Planning a trip to the beach in Southern California? These beaches are closed by the oil spill – East Bay Times


As authorities work to contain a spill that dumped an estimated 126,000 gallons of oil into Orange County waters, towns along the coast are telling people to stay away from their beaches.

In Huntington Beach, Newport Beach and Laguna Beach, closures and advisories have been issued to deter people from coming into contact with potentially contaminated water. The spill was likely caused by a pipeline leak at a facility operated by Beta Offshore. The United States Coast Guard is leading the cleanup efforts.

The following beach closures and advisories have been issued:

  • In Huntington Beach, city officials have closed the beaches between the Santa Ana River Pier and Seapoint Street, saying a schedule for the ocean and shorelines to reopen – or how long the cleanup could take – n ‘ is not clear at this point.
  • Authorities in Newport Beach, where oil was seen on the beach between 52nd Street and the Santa Ana River, are advising people to stay out of the ocean. The city’s beaches remain open, “with the water advisory in place,” according to a press release. Authorities closed the port of Newport on Monday morning in an attempt to “prevent the entry of oil,” city spokesman John Pope said in an email. Boats will not be able to enter or leave the port, but will be able to operate inside, he said. Bayside Beach, located in the harbor, is also closed. County officials said discussions about closing more ports south of Newport Beach were underway and boaters should prepare.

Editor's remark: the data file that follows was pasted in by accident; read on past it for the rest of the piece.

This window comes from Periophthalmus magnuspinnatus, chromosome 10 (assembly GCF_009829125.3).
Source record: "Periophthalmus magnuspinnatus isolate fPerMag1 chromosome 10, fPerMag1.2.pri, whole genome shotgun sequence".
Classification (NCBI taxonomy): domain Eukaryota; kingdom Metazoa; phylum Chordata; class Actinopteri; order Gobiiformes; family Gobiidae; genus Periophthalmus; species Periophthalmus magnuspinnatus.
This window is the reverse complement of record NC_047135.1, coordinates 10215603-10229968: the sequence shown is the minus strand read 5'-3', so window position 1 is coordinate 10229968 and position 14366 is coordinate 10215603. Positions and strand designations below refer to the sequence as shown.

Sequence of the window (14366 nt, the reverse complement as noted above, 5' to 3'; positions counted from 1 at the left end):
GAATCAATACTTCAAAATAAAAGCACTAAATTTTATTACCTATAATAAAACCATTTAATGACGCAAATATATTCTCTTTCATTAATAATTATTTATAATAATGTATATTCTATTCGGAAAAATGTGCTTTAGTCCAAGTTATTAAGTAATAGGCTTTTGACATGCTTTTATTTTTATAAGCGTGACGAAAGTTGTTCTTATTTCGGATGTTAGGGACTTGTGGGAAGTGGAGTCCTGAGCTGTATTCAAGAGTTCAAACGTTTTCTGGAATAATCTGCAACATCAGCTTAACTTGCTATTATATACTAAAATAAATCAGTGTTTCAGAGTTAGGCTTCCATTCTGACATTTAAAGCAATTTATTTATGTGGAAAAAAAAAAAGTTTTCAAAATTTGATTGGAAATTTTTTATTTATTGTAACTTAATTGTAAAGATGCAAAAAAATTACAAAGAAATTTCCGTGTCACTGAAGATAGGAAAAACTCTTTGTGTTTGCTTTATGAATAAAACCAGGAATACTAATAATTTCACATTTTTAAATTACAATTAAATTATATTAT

• All beaches in Laguna Beach County and Town have been closed to the public, and town officials are asking people to stay away from the shore “and pay close attention to any closures or signs. warning posted on or near beaches, ”read a press release. Oil had yet to be seen on its coastline on Sunday, although authorities were preparing for it.

The Orange County Health Care Agency issued a health notice on Sunday urging people who may have come in contact with the oil to seek medical attention. County health worker Dr Clayton Chau advised the public to stay away from activities near beaches “such as swimming, surfing, biking, walking, exercising, collecting, etc. . “


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